Description: A poetic tale of Christ’s descent into the underworld.


When Christ died, there was a blemish that marred the sky. A red moon eclipsed the sun, and on Earth men wept though they did not understand why. In Jerusalem, few had noticed the execution of three criminals, put to the death on the garbage-heap. Men like the legionnaire, who Destiny had picked to pierce Christ’s side, were among the few who had knowledge of what transgressed.

On the night that followed, saints rose from their graves, roamed the countryside, and banged on men’s doors. An earthquake sundered the land and created a chasm in the sea; it devoured the imperial houses in Palestine, and left augural cracks on the plaster houses of Jews. Below the earth, the dust was settling over the great-iron door of hell. It had been forced open, falling where it would remain for ages, a mute witness to the entry of the Lifegiver to the underworld.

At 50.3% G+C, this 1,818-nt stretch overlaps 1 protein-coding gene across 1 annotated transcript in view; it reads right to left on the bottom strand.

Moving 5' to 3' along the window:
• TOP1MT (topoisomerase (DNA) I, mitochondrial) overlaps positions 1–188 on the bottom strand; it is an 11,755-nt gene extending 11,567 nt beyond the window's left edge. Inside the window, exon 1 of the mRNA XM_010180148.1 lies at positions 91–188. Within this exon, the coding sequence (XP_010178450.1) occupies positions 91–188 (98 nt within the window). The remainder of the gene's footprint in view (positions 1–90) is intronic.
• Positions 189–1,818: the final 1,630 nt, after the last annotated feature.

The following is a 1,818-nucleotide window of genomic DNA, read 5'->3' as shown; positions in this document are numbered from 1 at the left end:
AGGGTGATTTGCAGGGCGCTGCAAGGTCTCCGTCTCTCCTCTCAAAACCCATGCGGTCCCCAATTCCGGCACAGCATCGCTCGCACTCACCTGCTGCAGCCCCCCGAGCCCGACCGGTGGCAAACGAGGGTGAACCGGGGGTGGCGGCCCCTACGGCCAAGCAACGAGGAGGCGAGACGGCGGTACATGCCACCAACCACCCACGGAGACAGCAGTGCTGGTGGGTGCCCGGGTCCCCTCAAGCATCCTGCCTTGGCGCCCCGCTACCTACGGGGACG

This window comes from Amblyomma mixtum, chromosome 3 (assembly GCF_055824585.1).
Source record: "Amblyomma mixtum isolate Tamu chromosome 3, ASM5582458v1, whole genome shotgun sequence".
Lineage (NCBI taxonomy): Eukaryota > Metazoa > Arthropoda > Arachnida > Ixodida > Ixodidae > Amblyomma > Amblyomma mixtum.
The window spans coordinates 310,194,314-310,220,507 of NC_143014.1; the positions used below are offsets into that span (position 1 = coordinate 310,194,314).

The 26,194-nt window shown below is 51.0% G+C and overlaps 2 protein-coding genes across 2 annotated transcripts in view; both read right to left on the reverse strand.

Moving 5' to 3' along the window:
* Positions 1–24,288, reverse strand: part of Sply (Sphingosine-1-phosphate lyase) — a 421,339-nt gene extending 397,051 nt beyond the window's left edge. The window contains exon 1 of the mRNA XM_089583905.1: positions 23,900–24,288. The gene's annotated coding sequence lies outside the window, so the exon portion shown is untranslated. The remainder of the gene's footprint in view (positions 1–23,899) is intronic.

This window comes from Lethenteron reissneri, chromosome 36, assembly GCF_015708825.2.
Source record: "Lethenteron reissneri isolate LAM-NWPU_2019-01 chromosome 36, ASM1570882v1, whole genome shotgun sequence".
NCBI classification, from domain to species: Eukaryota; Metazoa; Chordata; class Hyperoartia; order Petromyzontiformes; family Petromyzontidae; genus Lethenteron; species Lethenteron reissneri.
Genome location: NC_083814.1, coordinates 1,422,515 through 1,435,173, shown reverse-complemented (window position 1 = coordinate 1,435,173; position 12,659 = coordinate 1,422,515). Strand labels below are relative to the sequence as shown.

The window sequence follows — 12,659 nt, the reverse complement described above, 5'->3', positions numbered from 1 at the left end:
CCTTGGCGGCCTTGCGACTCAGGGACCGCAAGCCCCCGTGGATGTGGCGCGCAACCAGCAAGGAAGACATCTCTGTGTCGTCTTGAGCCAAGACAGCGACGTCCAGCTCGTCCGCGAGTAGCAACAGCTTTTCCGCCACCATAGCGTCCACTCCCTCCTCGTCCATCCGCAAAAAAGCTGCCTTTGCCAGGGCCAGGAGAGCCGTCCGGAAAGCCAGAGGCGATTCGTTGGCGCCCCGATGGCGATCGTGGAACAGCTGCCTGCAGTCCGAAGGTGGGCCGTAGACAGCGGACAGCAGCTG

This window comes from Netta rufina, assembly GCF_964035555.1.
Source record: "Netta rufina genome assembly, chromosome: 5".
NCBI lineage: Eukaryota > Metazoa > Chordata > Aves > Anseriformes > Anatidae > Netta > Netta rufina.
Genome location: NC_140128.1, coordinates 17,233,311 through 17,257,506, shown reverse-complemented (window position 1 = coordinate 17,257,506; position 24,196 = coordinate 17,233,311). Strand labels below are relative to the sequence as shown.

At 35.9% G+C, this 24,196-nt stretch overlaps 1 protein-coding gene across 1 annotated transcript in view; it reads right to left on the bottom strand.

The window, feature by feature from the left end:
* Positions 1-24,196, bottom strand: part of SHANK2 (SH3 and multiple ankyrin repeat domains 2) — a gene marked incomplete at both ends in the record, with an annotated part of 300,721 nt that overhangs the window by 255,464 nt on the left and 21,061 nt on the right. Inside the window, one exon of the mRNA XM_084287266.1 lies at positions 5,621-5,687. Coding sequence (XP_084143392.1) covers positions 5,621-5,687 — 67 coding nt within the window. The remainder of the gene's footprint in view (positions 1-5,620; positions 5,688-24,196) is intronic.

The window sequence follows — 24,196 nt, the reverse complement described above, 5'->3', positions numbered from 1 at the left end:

For three days, Christ descended into hell. As he progressed, the monsters of the abyss watched him from below. His pilgrimage moved ever downward, the godman descending the sheerest cliffs and navigating the dark, concentric circles of hell.

Wisdom sought its servitors in every hole. In every pit, crack, and dark corner of that world. He sought out the Great-fathers of falsity, of suspicion, of ignorance; of lust and greed; and of separation. From each devourer he stole his servants. He took each man from the maws, clothed him in Poverty, and shielded him from Time.

In the ages that followed, saints on their own passage through hell would follow the path illumined by the Lifegiver. Each saint would mark the still and testifying great-iron door, the gate collecting dust after epochs.